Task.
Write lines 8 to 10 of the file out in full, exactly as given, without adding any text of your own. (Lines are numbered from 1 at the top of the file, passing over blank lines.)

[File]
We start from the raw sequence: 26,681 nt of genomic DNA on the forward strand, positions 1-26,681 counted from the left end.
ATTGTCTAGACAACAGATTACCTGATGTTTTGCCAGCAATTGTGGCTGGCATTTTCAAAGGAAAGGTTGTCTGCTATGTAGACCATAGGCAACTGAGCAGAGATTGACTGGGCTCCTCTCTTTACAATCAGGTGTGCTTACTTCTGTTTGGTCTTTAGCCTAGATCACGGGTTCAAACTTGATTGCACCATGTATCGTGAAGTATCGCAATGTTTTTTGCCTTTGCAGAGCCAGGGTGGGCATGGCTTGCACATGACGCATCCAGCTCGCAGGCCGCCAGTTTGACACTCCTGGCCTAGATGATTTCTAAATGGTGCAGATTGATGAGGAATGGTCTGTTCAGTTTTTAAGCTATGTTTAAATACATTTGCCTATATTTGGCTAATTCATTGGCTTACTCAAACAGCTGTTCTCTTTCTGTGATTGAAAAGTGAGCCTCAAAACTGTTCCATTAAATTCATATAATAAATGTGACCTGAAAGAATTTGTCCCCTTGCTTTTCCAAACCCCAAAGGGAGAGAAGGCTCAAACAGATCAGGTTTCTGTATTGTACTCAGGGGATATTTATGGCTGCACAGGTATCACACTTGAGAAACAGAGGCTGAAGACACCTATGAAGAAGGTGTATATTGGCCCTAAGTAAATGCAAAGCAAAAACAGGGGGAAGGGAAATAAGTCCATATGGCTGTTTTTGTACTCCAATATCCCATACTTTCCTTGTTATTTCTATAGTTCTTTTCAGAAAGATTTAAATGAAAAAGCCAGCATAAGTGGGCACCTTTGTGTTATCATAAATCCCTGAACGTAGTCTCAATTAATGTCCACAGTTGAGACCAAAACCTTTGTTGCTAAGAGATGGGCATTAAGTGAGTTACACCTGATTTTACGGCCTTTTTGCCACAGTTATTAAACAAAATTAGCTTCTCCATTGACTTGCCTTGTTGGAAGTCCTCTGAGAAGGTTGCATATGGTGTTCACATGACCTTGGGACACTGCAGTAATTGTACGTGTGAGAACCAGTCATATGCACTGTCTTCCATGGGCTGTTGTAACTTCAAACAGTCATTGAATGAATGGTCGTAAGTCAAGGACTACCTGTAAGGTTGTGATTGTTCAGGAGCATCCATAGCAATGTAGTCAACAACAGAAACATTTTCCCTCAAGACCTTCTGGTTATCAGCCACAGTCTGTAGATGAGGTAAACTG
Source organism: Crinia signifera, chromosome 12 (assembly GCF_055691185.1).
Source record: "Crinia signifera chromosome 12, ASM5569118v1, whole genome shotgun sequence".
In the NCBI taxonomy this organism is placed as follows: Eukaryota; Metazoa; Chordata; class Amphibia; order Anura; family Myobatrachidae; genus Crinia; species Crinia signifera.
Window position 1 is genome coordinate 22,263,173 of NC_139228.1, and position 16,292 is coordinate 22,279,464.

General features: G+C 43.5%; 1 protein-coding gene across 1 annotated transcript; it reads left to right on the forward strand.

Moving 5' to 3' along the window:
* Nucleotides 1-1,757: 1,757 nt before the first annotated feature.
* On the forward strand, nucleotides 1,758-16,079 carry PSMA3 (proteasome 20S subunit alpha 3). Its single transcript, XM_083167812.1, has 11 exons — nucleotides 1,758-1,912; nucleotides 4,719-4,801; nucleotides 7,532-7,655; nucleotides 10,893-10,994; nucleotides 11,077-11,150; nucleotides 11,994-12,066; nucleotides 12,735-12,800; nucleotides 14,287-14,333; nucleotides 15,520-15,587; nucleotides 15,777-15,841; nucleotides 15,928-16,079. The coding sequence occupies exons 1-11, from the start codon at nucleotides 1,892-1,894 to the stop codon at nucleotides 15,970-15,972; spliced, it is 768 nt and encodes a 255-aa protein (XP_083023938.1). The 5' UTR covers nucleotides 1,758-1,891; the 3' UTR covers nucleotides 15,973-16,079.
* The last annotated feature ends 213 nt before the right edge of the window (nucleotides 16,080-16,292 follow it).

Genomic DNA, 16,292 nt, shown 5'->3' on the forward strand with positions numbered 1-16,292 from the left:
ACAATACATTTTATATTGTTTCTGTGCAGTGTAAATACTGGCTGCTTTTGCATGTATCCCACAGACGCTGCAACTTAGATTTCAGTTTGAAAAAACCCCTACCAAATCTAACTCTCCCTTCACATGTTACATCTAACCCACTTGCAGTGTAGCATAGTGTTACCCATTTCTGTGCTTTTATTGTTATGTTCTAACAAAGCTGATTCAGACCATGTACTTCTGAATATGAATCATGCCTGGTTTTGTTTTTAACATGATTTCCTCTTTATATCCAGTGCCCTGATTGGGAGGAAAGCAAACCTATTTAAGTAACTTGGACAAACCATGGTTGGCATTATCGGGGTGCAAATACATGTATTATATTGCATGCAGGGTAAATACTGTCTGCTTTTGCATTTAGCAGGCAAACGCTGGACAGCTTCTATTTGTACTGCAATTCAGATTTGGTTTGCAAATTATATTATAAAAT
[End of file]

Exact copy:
Moving 5' to 3' along the window:
* Nucleotides 1-1,757: 1,757 nt before the first annotated feature.
* On the forward strand, nucleotides 1,758-16,079 carry PSMA3 (proteasome 20S subunit alpha 3). Its single transcript, XM_083167812.1, has 11 exons — nucleotides 1,758-1,912; nucleotides 4,719-4,801; nucleotides 7,532-7,655; nucleotides 10,893-10,994; nucleotides 11,077-11,150; nucleotides 11,994-12,066; nucleotides 12,735-12,800; nucleotides 14,287-14,333; nucleotides 15,520-15,587; nucleotides 15,777-15,841; nucleotides 15,928-16,079. The coding sequence occupies exons 1-11, from the start codon at nucleotides 1,892-1,894 to the stop codon at nucleotides 15,970-15,972; spliced, it is 768 nt and encodes a 255-aa protein (XP_083023938.1). The 5' UTR covers nucleotides 1,758-1,891; the 3' UTR covers nucleotides 15,973-16,079.